Tennessee Consolidated reaps big rewards with bullish venture bets

There were not many limited partners entering venture capital at the bottom of the great recession. But Tennessee Consolidated Retirement System saw the financial crisis as an opportunity to establish a relationship with previously hard to access fund managers.

TCRS made its first allocations to venture and buyout funds in 2009 at the very bottom of the market.

It paid off. The pension plan’s investments in venture and PE helped to double TCRS’ assets from $26 billion in 2009 to $51 billion today.

The combined PE and VC portfolio has returned more than 16 percent over a one-year, three-year and five-year periods. (TCRS did not provide a breakout of its venture portfolio returns.)

While TCRS’ buyouts holdings have performed well, the pension’s venture assets have had an even stronger run up.

“Currently venture capital represents 15.5 percent of our commitments, but 28.8 percent of our portfolio value,” Daniel Crews, director of private equity told Venture Capital Journal. This means that venture has been growing significantly faster than buyouts.

However, a large part of TCRS’ venture portfolio is still unrealized, said Crews, who is cautious to not get too excited about paper returns.

In venture, it is important to look at distributed to paid-in (DPIs) metric, he said. “We still look at IRR, but we also learned that IRR goes up exponentially over time.”

Crews warns that a fund with a great IRR, but low DPI has a lot of risk. “A unicorn’s value can always go down to zero,” he said.

Many investors avoid venture because returns are lower while dispersions are higher than in buyouts, Crews said. “But we believe if we are patient and diligent, we can select managers who will outperform,” he said.

“Nowhere else in the TCRS’ portfolio can we access the kind of outsized returns that high-quality startups can provide,” Crews said. The pension plan’s expected net IRR for VC commitments is in the high-teens, he added.

The Tennessee Consolidate’s allocation to private equity is currently only 6.1 percent, but TCRS is planning to raise to 10 percent by 2023.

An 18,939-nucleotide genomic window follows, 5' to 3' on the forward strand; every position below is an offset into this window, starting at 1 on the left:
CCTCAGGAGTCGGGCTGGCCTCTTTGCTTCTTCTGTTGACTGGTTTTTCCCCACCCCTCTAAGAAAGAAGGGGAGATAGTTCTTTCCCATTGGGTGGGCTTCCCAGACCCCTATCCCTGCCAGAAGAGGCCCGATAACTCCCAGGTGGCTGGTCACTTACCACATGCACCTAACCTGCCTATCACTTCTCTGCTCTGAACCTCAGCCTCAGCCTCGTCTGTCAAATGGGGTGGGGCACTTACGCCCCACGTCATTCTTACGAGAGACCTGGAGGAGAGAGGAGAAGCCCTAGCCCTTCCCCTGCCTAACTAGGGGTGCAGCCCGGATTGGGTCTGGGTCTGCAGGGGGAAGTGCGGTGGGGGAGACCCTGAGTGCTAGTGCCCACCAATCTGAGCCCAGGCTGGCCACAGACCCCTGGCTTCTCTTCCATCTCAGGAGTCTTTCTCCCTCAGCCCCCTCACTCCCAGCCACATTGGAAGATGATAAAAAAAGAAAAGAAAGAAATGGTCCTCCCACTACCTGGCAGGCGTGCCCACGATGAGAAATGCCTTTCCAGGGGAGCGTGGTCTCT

“We feel good about the asset class, even though it may not continue to have the same stellar returns,” said Michael Brakebill, chief investment officer.

Brakebill

Crews said he expects venture’s component of the total private equity portfolio will continue to increase in the near term, but over time, VC will not scale along with other private assets, falling back to 15 percent or even lower.

“We are looking to invest in outstanding venture managers,” he explained. “When there aren’t any VC managers clearing our high bar, we will not go to the next best manager in order to fill the bucket.”

Venture portfolio point of view

Tennessee Consolidated has a very well-defined VC investment universe.

First, the pension plan generally invests in managers whose fund sizes are $500 million or higher.

Second, TCRS looks for firms with a strong track record of exits within the current firm.

“We’ve learned that a stable team of consistent performers will outrun a high-turnover team of all-stars,” Crews said.

This means that the pension plan is highly unlikely to take a chance on a manager’s first or second fund, but Tennessee Consolidated made an exception to this rule and the large fund criteria when it committed $20 million towards Drive Capital’s $250 million first fund in 2014.

Crews said that TCRS was attracted to Drive Capital because the partners came from Sequoia Capital, and their focus was unique at the time, going after the Midwest where the ecosystem was ripe for startup funding. The firm became a “huge success story” and Tennessee Consolidated recently committed to Drive Capital’s $307 million third fund.